By the ocean. Any ocean. Preferably with a book in hand, under a palm tree. 

I have lived inland for the past couple of decades, where we have gorgeous lakes—but I still miss the salt and sounds of the sea. It reminds me of my childhood. It brings me home. 

What is a fictional place you would enjoy visiting?

As I’m so fond of the ocean, why not visit Orphan Beach from my latest novel? I set it in Colima, Mexico, and have actually been to that area on a couple of mission trips years ago, but this particular beach is fictional. It’s not only stunning with its white sand and turquoise waters, it holds both spine-chilling and spectacular memories for my beloved characters. It would be so fun to visit! 

Tell us about someone who has inspired you creatively?

At a writing conference several years ago, the keynote speaker was prolific author, Angela Hunt. At that time, I was second-guessing writing in more than one genre and had been quite discouraged by a literary agent. I managed to find Angela Hunt between sessions and knowing she wrote in several genres, I asked for some advice. 

She suggested that if God had truly stirred my heart to write a particular story or book in whatever genre—who was I to question Him? That encouraged me so much. I decided at that moment to listen more to God’s voice and worry less about the voice of other people. As a result, my creativity has blossomed and I enjoy writing “heartwarming encouragement for your soul” in several different genres! 

What kind of books do you gravitate towards in your own reading life?

I try to mix it up and add variety but I’m rather a mood reader. Definitely more fiction when I’m in relaxation mode and non-fiction when I am more focused on learning in “work-time”. 

In fiction, I especially enjoy the drama and tension in Christian romantic suspense (one of the reasons why I decided to write that genre), but I also have a soft spot for historical fiction in the WWII era. I take many book recommendations from the “What Should I Read Next?” podcast by Anne Bogel—it’s such a wonderful resource. 

What is your super power?

Baking. Baking is my jam and I can tempt the strongest will with my sugary delights!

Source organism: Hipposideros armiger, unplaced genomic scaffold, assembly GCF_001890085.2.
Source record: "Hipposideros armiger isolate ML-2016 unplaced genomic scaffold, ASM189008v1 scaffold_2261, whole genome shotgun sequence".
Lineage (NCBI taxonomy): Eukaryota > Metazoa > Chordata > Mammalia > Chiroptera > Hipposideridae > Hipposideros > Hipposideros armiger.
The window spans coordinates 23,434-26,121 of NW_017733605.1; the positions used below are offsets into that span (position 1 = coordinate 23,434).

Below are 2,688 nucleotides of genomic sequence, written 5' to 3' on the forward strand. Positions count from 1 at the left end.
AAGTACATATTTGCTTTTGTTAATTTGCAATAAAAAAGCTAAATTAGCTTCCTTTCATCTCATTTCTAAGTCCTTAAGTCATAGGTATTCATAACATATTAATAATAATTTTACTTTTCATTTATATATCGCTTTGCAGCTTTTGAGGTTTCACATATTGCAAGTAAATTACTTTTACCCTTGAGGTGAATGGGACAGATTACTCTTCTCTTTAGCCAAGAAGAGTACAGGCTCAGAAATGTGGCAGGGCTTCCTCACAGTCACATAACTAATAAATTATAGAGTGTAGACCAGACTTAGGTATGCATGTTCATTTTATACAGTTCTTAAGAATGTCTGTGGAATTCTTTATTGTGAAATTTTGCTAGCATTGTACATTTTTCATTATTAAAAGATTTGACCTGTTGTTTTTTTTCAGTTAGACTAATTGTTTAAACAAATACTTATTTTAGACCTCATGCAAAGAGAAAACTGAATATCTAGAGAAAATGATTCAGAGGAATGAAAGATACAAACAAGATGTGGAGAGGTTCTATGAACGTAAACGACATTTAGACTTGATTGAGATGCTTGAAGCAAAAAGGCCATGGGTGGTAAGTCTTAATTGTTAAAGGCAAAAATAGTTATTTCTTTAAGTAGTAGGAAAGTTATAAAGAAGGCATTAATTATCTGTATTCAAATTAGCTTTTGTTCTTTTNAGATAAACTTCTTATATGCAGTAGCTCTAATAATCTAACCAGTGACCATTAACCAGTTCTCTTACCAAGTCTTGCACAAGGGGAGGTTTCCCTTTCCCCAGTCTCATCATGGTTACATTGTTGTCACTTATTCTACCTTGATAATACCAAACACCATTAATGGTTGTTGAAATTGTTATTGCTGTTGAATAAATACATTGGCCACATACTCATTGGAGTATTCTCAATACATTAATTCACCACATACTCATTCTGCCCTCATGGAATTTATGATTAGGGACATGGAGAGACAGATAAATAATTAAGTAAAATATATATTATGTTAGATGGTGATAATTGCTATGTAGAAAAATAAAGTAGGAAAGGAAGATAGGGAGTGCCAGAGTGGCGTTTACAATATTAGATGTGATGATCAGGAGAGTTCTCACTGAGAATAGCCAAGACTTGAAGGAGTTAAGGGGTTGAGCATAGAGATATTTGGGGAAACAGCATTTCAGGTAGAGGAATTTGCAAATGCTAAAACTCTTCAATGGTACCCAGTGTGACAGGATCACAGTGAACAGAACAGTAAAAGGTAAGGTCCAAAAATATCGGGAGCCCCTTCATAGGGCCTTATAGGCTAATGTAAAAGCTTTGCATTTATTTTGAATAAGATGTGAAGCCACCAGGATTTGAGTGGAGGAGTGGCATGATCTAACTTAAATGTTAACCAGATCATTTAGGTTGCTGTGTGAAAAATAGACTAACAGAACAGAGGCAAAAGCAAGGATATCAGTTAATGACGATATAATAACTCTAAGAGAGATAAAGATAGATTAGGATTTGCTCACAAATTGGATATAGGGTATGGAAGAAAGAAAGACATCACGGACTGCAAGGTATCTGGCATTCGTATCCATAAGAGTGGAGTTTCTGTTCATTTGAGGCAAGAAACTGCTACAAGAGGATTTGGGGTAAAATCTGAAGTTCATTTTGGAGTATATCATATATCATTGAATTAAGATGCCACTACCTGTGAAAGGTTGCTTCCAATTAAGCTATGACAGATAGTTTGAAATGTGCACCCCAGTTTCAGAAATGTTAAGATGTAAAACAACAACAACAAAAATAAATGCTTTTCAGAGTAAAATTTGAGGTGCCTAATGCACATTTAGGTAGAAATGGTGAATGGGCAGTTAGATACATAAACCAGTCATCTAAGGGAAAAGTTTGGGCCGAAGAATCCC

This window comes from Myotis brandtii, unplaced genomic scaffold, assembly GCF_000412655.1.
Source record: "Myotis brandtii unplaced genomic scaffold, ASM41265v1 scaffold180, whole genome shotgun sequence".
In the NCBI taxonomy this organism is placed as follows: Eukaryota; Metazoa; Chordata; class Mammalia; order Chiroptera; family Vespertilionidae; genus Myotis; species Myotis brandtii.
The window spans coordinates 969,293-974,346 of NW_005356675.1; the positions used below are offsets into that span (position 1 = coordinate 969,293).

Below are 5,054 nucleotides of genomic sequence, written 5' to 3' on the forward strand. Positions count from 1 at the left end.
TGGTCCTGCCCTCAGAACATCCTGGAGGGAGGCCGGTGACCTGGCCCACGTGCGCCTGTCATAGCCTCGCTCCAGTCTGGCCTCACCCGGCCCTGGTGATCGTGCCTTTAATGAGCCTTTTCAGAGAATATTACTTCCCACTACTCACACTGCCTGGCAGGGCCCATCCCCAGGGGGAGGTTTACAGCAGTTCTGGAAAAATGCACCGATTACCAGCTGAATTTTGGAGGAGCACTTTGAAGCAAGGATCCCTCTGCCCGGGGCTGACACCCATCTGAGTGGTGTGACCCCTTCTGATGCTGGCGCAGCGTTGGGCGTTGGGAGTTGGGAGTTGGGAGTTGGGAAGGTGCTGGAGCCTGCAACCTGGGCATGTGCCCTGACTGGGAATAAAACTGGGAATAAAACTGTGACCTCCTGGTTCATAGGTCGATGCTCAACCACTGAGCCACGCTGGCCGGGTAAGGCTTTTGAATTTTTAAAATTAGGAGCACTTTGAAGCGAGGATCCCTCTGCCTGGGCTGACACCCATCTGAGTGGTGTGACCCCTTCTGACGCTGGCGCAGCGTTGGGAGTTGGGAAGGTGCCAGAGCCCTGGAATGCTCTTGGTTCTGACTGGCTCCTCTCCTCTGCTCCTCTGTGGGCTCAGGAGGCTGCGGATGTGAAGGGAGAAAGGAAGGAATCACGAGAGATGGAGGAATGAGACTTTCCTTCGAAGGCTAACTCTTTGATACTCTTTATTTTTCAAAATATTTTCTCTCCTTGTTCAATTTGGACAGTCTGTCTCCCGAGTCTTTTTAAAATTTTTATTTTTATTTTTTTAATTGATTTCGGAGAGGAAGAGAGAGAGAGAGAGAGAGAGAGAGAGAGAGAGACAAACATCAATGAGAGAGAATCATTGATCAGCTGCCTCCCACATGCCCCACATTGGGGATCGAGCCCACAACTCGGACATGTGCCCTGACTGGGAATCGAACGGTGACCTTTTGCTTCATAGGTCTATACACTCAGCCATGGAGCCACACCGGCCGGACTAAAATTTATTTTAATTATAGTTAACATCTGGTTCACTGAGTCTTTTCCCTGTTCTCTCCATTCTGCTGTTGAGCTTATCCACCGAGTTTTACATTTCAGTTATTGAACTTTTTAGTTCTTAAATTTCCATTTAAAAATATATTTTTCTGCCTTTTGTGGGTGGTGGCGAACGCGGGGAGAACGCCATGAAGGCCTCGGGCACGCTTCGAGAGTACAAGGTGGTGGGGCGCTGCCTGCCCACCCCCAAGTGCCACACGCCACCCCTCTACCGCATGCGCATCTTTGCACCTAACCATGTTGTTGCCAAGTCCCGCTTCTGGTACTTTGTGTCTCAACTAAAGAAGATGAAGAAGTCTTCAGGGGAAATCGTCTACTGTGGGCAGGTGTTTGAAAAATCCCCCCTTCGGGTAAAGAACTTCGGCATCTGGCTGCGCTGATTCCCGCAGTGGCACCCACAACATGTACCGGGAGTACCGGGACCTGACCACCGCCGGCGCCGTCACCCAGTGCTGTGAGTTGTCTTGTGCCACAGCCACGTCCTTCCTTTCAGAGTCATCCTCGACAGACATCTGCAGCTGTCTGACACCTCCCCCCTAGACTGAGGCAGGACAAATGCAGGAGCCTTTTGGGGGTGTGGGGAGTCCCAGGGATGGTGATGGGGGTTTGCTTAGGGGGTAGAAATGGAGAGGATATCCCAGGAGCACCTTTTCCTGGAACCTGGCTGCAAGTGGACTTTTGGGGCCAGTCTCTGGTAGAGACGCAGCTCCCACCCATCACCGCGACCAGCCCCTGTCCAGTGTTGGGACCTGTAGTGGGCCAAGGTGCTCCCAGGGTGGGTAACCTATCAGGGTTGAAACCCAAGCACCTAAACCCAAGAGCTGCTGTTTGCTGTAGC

I also simply love to bring joy by feeding people a little sweetness.

Hmm you may have given me inspiration for a children’s book here… 

One of the best pieces of advice you've ever gotten?

Something that stands out and has nothing to do with writing per se was given to my husband and I when we came home from our honeymoon (32 years ago!) We were at a huge Christian conference in Wales listening to apologist, author, and speaker, Josh McDowell, and happened to get an opportunity to meet him afterwards. (I realize I may sound like I stalk speakers at conferences, but I promise I do not!) He commented on our very un-Welsh tans, and we explained that we just returned home from our honeymoon in Cyprus. He said,

“Never come off your honeymoon, kids. My wife and I have been married many years, and we never came off our honeymoon. It’s the best advice I can give you.”

Brilliant advice. Those words of wisdom have served us well as we have navigated married life, always remembering the love that drew us to one another in the first place, making date nights a priority, and keeping the “honeymoon” alive! And I happen to believe this little piece of advice may have been instrumental in me writing romance into my novels. I would never have imagined that 32 years ago! 

Thanks for talking with us, Laura!

Laura writes heartwarming encouragement for your soul. She has three Christian romantic suspense novels published as well as a Christian teen fiction trilogy, marriage book, and middle-grade novel. She is published in several anthologies and writes devotionals for Union Gospel Press. Her articles and stories are published in magazines and online, and she shares musings on her blog. She is represented by literary agent Clye Young with her children’s books.

Laura is a chocoholic mom of three, married to her high school sweetheart. Originally from the UK, they live in Kelowna, British Columbia as audacious empty-nesters.

Find her books, blog, and coaching atwww.laurathomasauthor.com

INSTAGRAM: @lauracthomas 

FACEBOOK PAGE: @LauraThomasAuthor

TWITTER: @Laura_Thomas_

PINTEREST: lauracthomas

GOODREADS: https://www.goodreads.com/author/show/5837074.Laura_Thomas

BOOKBUB: https://bit.ly/2Uj4gyR